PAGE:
COLORADO COURT OF APPEALS                 November 4, 1999

No. 98CA0083                NOT SELECTED FOR PUBLICATION


John C. Dean and Dorothy H. Dean,

Plaintiffs-Appellees and Cross-Appellants,



McStain Enterprises, Inc., a Colorado corporation, Beauprez

Piszek Limited Partnership, a Colorado limited partnership,

Defendants-Appellants and Cross-Appellees,





Robert L. Beauprez,

Defendant and Cross-Appellee.



Appeal from the District Court of Boulder County

Honorable Roxanne Bailin, Judge

Honorable Joseph Bellipani, Judge

No. 95CV635


Division III                                                    JUDGMENT AFFIRMED IN PART,


Taubman and Kapelke, JJ., concur                REMANDED WITH DIRECTIONS



Daniel W. Patterson & Associates, P.C., Daniel W. Patterson, Heather R. Hanneman, Denver, Colorado, for Plaintiffs-Appellees and Cross-Appellants


Fowler, Schimberg & Flanagan, P.C., Daniel M. Fowler, Catherine A Tallerico, Denver, Colorado; Hale Hackstaff Tymkovich, Denver, Colorado, for Defendants-Appellants and Cross-Appellees, and Defendant and Cross-Appellee.


*Sitting by assignment of the Chief Justice under provisions of the Colo. Const. Art. VI, Sec. 5(3), and §24-51-1105, C.R.S. 1999.

Plaintiffs, John C. Dean and Dorothy H. Dean, purchased a home bordering on a fairway of a golf course.  Defendants, who were the developers of this community, are McStain Enterprises, Inc. (McStain), and Beauprez Limited Partnership (BPLP) (collectively the developers).  Plaintiffs filed this suit when, shortly after they occupied the home, they noticed that an excessive number of golf balls were being hit onto their property and that of their neighbors.  During the course of trial, plaintiffs presented evidence that the developers had ignored safety setbacks recommended by their golf-course design firm.  Plaintiffs testified that many golf balls had been hit into their backyard, some of which struck their home.  An expert witness estimated that, in the course of a year, between 1,000 and 3,000 balls would be hit onto plaintiffs’ property.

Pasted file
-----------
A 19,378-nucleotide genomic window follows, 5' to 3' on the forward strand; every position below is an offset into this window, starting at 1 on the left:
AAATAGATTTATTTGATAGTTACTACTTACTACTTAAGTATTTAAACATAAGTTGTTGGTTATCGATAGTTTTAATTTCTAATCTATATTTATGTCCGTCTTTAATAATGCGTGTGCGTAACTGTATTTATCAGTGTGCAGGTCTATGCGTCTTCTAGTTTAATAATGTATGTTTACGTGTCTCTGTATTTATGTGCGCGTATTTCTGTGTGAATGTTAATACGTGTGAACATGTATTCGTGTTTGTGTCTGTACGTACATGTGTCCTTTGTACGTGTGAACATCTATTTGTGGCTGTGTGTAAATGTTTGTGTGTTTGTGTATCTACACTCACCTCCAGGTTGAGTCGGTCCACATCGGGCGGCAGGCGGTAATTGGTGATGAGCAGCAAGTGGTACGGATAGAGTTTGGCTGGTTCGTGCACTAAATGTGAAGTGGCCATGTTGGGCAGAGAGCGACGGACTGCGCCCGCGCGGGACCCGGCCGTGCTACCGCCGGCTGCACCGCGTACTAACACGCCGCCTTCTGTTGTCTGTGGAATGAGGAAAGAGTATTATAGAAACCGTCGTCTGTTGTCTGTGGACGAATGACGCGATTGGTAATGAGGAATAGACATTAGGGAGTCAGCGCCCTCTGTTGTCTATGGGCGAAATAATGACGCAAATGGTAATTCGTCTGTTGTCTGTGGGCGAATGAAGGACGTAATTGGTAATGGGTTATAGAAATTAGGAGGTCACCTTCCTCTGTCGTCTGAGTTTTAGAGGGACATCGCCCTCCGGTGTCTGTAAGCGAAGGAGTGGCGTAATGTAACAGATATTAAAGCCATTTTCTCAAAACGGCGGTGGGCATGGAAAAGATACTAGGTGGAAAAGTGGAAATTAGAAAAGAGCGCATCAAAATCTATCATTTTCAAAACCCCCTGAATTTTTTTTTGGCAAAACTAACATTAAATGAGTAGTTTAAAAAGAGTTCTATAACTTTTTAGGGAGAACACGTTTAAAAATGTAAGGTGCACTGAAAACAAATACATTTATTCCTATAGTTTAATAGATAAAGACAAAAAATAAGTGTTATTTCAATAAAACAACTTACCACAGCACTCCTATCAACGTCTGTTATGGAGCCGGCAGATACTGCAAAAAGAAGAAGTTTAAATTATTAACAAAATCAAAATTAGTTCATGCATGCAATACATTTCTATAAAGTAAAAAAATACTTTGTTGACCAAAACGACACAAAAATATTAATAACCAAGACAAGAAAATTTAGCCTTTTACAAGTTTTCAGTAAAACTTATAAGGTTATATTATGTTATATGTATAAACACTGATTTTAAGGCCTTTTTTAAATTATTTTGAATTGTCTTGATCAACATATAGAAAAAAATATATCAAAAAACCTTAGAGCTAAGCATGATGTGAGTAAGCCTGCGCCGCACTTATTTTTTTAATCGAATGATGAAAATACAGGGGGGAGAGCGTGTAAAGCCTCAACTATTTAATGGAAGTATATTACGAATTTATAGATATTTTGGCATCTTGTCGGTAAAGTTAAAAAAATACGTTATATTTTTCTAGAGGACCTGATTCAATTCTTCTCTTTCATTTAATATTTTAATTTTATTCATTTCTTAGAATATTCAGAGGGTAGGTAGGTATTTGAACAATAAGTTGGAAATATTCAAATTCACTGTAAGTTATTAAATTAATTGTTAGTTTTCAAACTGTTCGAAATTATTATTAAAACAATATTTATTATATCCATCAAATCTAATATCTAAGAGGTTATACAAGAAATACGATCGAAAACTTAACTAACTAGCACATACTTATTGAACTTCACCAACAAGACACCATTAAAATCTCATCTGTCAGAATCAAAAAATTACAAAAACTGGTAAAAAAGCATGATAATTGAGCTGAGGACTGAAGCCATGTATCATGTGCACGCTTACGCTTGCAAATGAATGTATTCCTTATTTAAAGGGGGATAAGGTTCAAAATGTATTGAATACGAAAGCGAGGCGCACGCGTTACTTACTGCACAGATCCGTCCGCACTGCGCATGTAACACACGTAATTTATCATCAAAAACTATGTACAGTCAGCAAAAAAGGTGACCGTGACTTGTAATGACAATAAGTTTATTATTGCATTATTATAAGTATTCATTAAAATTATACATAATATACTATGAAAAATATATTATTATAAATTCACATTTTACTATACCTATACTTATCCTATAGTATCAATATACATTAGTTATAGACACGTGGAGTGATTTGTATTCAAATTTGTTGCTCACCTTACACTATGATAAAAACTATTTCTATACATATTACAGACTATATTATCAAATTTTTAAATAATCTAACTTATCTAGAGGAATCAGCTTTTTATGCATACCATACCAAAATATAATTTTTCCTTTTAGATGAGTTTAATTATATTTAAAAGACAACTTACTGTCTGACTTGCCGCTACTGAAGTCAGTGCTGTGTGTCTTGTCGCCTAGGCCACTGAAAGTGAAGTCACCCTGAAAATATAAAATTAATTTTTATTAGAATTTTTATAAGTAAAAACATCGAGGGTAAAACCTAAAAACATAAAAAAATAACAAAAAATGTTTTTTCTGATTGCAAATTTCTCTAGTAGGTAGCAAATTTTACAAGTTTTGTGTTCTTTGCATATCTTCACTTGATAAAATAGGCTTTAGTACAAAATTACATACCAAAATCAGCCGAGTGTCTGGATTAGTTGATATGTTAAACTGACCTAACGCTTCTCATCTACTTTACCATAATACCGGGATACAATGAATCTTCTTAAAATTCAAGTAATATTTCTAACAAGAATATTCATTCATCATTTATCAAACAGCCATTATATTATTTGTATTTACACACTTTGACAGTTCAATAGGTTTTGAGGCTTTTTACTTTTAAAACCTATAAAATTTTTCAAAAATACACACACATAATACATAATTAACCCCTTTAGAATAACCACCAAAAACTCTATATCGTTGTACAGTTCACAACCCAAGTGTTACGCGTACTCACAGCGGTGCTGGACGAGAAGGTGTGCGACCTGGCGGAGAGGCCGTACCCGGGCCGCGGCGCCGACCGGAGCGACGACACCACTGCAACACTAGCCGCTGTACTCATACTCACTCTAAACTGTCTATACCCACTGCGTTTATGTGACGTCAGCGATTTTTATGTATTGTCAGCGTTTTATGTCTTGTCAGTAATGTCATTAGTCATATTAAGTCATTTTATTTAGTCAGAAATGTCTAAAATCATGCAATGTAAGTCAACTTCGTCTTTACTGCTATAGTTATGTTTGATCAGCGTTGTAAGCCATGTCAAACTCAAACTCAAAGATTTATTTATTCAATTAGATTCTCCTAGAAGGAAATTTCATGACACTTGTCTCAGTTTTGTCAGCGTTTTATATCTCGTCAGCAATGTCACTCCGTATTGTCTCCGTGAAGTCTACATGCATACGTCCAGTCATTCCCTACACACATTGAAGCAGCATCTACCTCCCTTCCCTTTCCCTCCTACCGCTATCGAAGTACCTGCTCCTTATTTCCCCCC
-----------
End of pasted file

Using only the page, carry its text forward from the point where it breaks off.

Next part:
The jury returned a verdict in favor of plaintiffs on a negligence claim against the developers and on a fraud claim against McStain for violation of the Colorado Consumer Protection Act (CCPA), §6-1-101 et. seq., C.R.S. 1999.  Attorney fees were also awarded to plaintiffs.  The developers appeal and we affirm.

            Before trial, the court entered summary judgments dismissing certain additional claims against BPLP and defendant, Robert L. Beauprez.  Plaintiffs cross-appeal these summary judgments.  We reverse in part the dismissal of certain of plaintiffs’ claims, and remand with directions.


            Developers contend that the trial court erred in denying their motion for directed verdict on plaintiffs’ negligence claim.  McStain contends that the trial court erred in not directing a verdict on plaintiffs’ claims for fraud by deceit and negligent misrepresentation.  McStain also argues that the CCPA is not applicable to it under the circumstances of this case and that, therefore, the court also should have directed a verdict in its favor on that claim.  We disagree with these contentions.